Moreover, while SLV is engaging SSE dialogically through its use in poetry, children's books and the occasional column in Shetland Life, one can still discern limits to its functional use. My consultants had no problem telling me that SLV was used more for poetry than for prose, or that the general pattern in children's books was to write the characters' discourse in SLV and the rest of the narrative in SSE. Likewise, I had no problem seeing that while SLV was used in the names of many shops (e.g. the Peerie Shop, Fine Peerie Cakes, Da Fish Bowl and Da Noost), it was rarely employed in more official sign media. Certainly, I never saw an announcement written entirely in SLV or the use of SLV in warning signage during my time in Shetland Isles (see Appendix C for examples of typical sign postings).

In terms of signage, SLV was largely restricted to brief syntagmata, which could be seen as representing instances of reserved reference or 'meaning held in readiness rather than released in intelligibility' (Keeler 1987:139). This view of SLV syntagmata as reserved referrers is predicated upon an understanding of them as being directed at tourists--a view for which I find support in the works of Nihtinen (2008), who stated that 'one of the tasks which have been seen as desirable among the Shetland dialect activists is the adoption of an advisory role and collaboration with commercial enterprises wishing to include the use of dialect sayings and phrases on products intended mainly for tourists' (emphasis added). In this scenario, individual SLV signifier such as the words 'peerie' or 'smoorikins' relate to their signified objects through a mediating representation (interpretant), which is initially unavailable to tourists. This mediating representation, which allows one to read the symbolic ground between signifier and signified, is linguistic competency with the Shetland Language Variety.

The semiotic failure that results from a tourist's lack of appropriate interpretants is easily corrigible, however. One need only tell the tourist, 'Peerie Smoorikins is Shetland dialect for little kisses' (see Appendix D) --possibly around the time that s/he purchases jewellery bearing that name --and s/he will be able to understand the semiotic relationship after a fashion (see Weinreich 1979 [1953]: 10 for qualification). More importantly, this discreet explanation grants him / her a certain insider's knowledge or cultural capital, which may later translate into symbolic capital when the tourist tells his / her friends back home what 'peerie smoorikins' means. However, Shetlanders who hold an ideology of incomprehensibility 'understand' the limits of this dilettantish, bourgeois consumption of exotic words and refrain from using SLV to encode long messages or important information.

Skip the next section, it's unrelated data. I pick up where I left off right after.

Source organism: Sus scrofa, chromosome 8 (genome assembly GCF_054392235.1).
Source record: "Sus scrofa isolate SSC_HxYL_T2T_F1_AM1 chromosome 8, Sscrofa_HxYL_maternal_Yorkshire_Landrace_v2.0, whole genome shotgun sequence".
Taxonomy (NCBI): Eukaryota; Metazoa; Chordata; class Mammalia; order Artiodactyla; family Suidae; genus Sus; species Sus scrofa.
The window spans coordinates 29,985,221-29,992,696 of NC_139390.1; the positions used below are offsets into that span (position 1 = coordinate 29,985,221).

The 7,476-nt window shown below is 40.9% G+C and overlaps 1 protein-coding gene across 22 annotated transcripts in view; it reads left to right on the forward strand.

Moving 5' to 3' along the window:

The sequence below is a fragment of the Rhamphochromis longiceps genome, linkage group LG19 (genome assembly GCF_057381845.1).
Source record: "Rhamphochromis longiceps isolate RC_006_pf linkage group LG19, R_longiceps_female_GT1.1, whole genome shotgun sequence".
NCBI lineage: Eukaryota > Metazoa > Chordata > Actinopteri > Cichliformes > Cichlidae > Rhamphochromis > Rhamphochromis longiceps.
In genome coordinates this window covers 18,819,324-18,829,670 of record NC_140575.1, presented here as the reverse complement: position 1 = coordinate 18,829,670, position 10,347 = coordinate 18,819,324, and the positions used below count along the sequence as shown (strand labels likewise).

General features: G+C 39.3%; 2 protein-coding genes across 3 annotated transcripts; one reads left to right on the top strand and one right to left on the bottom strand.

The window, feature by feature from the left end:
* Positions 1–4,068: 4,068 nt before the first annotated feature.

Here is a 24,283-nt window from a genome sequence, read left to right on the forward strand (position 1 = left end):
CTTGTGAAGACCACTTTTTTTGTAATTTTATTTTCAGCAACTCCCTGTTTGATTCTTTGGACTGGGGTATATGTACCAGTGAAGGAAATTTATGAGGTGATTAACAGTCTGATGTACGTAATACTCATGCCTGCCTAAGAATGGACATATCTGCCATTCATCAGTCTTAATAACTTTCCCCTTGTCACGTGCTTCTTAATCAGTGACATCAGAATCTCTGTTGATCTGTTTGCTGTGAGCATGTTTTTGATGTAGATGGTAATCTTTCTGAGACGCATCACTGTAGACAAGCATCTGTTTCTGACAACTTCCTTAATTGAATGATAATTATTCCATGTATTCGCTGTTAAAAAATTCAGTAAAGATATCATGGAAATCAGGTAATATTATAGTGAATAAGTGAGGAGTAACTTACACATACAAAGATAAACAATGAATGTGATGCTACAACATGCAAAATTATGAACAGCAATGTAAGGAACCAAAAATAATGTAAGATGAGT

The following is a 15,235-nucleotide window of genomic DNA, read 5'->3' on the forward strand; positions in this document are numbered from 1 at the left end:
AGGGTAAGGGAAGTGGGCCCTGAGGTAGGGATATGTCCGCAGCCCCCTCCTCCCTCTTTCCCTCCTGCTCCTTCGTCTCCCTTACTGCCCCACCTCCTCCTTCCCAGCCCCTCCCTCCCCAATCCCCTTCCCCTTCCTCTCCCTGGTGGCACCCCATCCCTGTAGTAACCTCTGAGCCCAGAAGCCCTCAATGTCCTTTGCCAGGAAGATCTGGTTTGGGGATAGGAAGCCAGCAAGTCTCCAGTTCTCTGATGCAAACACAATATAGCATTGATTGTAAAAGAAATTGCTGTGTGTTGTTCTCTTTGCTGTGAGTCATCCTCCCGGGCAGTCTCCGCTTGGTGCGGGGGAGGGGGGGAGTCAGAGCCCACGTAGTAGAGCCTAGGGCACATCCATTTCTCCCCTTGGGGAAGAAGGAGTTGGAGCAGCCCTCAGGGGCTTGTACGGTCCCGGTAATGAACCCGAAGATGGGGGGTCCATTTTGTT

It is not uncommon, therefore, to see heteroglot signs such as that depicted in illustration 1 (viz. this sign reads 'Peerie Smoorikins--With Love from Shetland'). In this example, the phrase 'Peerie Smoorikins' is written in SLV, while the rest of the message is conveyed using SSE (sc. a passable SLV gloss for the second half of the message might be 'wi luff f(r)ae Shaetlan'). The result of this heteroglossia is that the SLV words are 'treated as objects, as typifications, as local color' (Bakhtin 1981:289) within the hybrid construction. They are incorporated into the authorial utterance, but are not dissolved into it. They are used self-consciously as though 'another's speech' (Bakhtin 1981:300-303). In short, they are marked, while the SSE words are rendered invisible by comparison.

The sign in Illustration 1 then is performing a lot of social, linguistic and ideological work. On the one hand, the inclusion of SLV elements within the sign cooperates in the production of a saleable 'Shetland Brand' (i.e. place-branding (9)) through a complex semiotic process involving the distinctness of SLV and the recognisable geographical contiguity between that code and the Shetland Isles--essentially furnishing visitors with 'proof that [they]'re somewhere different' (Shetland Arts Council 2004:68). On the other hand, the functional restriction of SLV to short nounal / adjectival chains, whose significance may be deferred, serves to send the (meta)message that SLV is less that a 'systematic and rule-governed ... speech variety' (cf. Rickford 2007) and/or that SLV is otherwise deficient by virtue of its incomprehensibility. Indeed, one may see this sign as being situated at the intersection of the two ideologies mentioned previously inasmuch as the presence of SLV presupposes an indissoluble bond between the Shetland Isles and their local language varieties, whereby the language plays a role in constituting the Shetland Isles as a place, while the circumstances of its use are informed by negative ideologies about SLV.